"The May floods affected the Kasemire Community income, hence the Christians have failed to complete the construction of the school which you built for their children. The walls of the school building which you started at the foundation need to be plastered. The classrooms’ floor need to be cemented. Currently, the classrooms are dusty and they are infecting the children with flue and cough. Constructing the classrooms floor and plastering the walls need 630 bags of cement ; and each bag costs $9 (9 dollars) We therefore humbly request you to mobilize Christians, friends and well wishers to generously contribute some bags of cement for a strong Church founded School building.
God bless you abundantly.
Peace and good health to you all.
Your friend in Christ’s service, Fr Ezra.
Uganda "

We will be accepting donations to help, though our website
choose "UGANDA" from the fund dropdown menu

Support our local non-profits:

Gulf Coast Community Ministries

Agency Logo

Grace at the Greenlight

Our church office is temporarily CLOSED !

Please call ahead for drop-offs as there is no secure way leave anything
Offerings made by check
should be mailed to:
St. Peter’s by-the-Sea
1909 15th street
Gulfport, MS 39501

Or, made on-line at:

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Check out our neighboring
Coast Churches

St. Mark’s Gulfport

Trinity Pass Christian

Christ Church Bay St. Louis

St. Patrick’s Long Beach

St. Thomas Diamondhead

Church of the Redeemer Biloxi

St. John’s Ocean Springs

First United Methodist Church


Bible Study: Epiphany 3 (B)
January 24, 2021
Daniela Lee

RCL: Jonah 3:1-5, 10; Psalm 62:6-14; 1 Corinthians 7:29-31; Mark 1:14-20

Jonah 3:1-5, 10
The shortest prophecy of the Bible and the most effective. One sentence and the whole great city repents! We see in this text that Jonah does not want to do this, and he puts in the barest minimum effort to honor his commission as a prophet to this city that he hates. And yet the Ninevites hear what he is saying and they immediately start their fast and don the sackcloth. Even the cattle!

Our plans are not God’s plans and we are foolish to believe that God would not offer salvation even to people we despise. Our judgment is not the judgment of God and we are not as capable of mercy as God is. But sometimes, we find ourselves desiring God’s mercy for ourselves and God’s judgment for others.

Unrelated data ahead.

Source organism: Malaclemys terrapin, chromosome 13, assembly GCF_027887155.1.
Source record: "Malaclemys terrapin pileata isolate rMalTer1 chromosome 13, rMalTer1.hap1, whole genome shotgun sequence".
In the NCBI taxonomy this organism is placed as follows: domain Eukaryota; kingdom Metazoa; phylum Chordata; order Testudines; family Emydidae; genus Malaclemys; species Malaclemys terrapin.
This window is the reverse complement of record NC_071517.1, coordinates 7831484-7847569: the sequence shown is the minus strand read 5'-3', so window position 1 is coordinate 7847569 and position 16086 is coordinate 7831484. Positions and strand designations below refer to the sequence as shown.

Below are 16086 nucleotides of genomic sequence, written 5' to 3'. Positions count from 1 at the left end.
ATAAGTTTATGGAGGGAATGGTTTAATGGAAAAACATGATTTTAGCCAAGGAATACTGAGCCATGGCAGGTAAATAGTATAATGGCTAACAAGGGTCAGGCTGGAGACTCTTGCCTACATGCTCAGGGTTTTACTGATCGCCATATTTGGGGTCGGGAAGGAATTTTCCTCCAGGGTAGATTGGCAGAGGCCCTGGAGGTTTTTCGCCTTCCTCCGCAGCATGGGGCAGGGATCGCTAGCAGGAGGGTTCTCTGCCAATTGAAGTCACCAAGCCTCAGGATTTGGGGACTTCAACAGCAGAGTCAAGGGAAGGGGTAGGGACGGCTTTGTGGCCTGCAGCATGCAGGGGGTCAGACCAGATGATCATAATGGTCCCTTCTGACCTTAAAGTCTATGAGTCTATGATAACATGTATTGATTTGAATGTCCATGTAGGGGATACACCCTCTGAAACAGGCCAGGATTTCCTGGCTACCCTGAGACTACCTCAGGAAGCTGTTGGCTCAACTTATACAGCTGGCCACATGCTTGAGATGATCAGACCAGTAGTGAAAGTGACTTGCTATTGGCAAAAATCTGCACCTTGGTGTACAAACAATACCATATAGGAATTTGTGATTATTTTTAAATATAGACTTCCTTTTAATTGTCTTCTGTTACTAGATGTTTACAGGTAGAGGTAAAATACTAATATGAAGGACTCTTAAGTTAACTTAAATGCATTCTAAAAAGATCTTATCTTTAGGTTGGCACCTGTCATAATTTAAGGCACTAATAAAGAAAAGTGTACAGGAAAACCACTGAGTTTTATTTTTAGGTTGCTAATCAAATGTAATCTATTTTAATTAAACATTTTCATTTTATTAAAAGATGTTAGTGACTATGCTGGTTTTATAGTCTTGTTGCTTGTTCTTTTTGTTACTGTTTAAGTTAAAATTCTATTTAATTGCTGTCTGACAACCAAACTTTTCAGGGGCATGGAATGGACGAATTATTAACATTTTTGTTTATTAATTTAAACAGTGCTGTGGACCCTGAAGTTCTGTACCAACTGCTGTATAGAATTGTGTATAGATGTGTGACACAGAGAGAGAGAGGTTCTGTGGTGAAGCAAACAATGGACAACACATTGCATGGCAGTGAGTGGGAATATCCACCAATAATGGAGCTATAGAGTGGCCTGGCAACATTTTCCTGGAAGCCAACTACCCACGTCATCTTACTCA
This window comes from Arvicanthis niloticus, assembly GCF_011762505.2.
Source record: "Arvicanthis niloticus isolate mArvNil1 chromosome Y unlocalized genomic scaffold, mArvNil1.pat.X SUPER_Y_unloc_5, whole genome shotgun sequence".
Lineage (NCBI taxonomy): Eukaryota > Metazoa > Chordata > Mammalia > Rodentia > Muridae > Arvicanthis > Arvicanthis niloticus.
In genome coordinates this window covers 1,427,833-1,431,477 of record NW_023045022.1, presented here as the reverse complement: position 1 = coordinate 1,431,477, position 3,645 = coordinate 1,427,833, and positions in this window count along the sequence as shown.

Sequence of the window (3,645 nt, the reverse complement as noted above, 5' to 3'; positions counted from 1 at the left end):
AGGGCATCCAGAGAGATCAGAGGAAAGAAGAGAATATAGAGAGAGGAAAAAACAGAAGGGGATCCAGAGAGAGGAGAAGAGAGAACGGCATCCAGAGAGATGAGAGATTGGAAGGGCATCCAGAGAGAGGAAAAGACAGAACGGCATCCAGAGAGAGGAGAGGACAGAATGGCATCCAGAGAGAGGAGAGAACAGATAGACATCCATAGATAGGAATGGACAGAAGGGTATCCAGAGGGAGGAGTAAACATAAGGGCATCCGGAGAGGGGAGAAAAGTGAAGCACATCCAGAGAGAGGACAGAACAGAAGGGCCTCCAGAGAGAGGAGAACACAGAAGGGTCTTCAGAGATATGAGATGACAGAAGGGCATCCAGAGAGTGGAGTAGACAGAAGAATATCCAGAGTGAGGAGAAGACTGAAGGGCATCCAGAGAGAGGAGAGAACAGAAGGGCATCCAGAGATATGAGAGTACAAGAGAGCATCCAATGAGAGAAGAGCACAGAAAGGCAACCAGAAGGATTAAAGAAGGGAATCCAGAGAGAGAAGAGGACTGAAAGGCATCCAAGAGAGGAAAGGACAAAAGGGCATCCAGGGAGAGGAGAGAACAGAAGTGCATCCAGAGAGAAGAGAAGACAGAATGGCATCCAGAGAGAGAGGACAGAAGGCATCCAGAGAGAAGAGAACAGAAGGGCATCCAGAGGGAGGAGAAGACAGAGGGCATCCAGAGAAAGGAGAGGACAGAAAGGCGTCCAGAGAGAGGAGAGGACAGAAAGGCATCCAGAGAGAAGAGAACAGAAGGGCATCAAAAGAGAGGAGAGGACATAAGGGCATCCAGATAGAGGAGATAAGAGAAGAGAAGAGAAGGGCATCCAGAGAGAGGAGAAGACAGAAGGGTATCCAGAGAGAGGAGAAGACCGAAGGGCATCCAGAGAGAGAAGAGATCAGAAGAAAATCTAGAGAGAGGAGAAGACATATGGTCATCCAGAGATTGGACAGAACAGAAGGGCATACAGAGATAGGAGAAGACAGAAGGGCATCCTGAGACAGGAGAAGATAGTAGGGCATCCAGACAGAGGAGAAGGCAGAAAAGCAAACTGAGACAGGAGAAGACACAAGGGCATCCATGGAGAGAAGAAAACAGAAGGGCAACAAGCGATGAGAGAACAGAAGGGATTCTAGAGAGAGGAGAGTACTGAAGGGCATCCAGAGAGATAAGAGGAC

How would you react if you had to bring the Good News of Jesus to the people you despise the most?
Have you ever been upset about someone receiving forgiveness when it seemed to you that they did not deserve it?
read more…

Bible Study: Epiphany 4 (B) – January 31, 2021
January 31, 2021

RCL: Deuteronomy 18:15-20; Psalm 111; 1 Corinthians 8:1-13; Mark 1:21-28

Deuteronomy 18:15-20

Epiphanytide is a meditation on God’s announcing and disclosing of himself in the varying activities of Jesus’ life. The Mysteries the Church explores on these Sundays following the feast (the visit of the Magi, Jesus’ Baptism, the Transfiguration, the Wedding at Cana, etc.) are concerned with Jesus showing just who he is and how he fulfills the promises God has made throughout salvation history. This includes the Lord’s promise to raise up a prophet like Moses in our reading from Deuteronomy.

But what is it that makes Moses a prophet and Jesus the fulfillment of this prophecy? Moses’ privilege was not solely that he was the custodian of God’s power of deliverance from bondage in Egypt and in the delivering of the Law to the People. Moses’ identity instead stems from that the Lord would “speak to Moses face to face, as one speaks to a friend.” But even this had its limits. On Sinai, Moses had to be protected like every other mortal from seeing the Lord’s glory, or he would die. Not so with Jesus. As St. John tells us, “No one has ever seen God. It is God the only Son, who is close to the Father’s heart, who has made him known.”

Throughout the Gospels, we will find further parallels between the lives of Moses and Jesus. This is intentional on the part of the Evangelists. Recall the Massacre of the Innocents, the Sermon on the Mount, and the Transfiguration on Tabor. But more importantly, recall the repeated references to Jesus going away to pray and converse with God “face to face” like Moses in the Tabernacle.

  • What does this passage teach us about a theology of Scripture? Of Jesus’s identity as a “new” Moses?

read more…


“O God, our heavenly Father, whose glory fills the whole creation, and whose presence we find wherever we go: preserve those who travel; surround them with your loving care; protect them from every danger; and bring them in safety to their journey’s end; through Jesus Christ our Lord. Amen.

Contact Us
email:          phone: 228.863.2611       address: 1909 15th Street  Gulfport, Ms 39501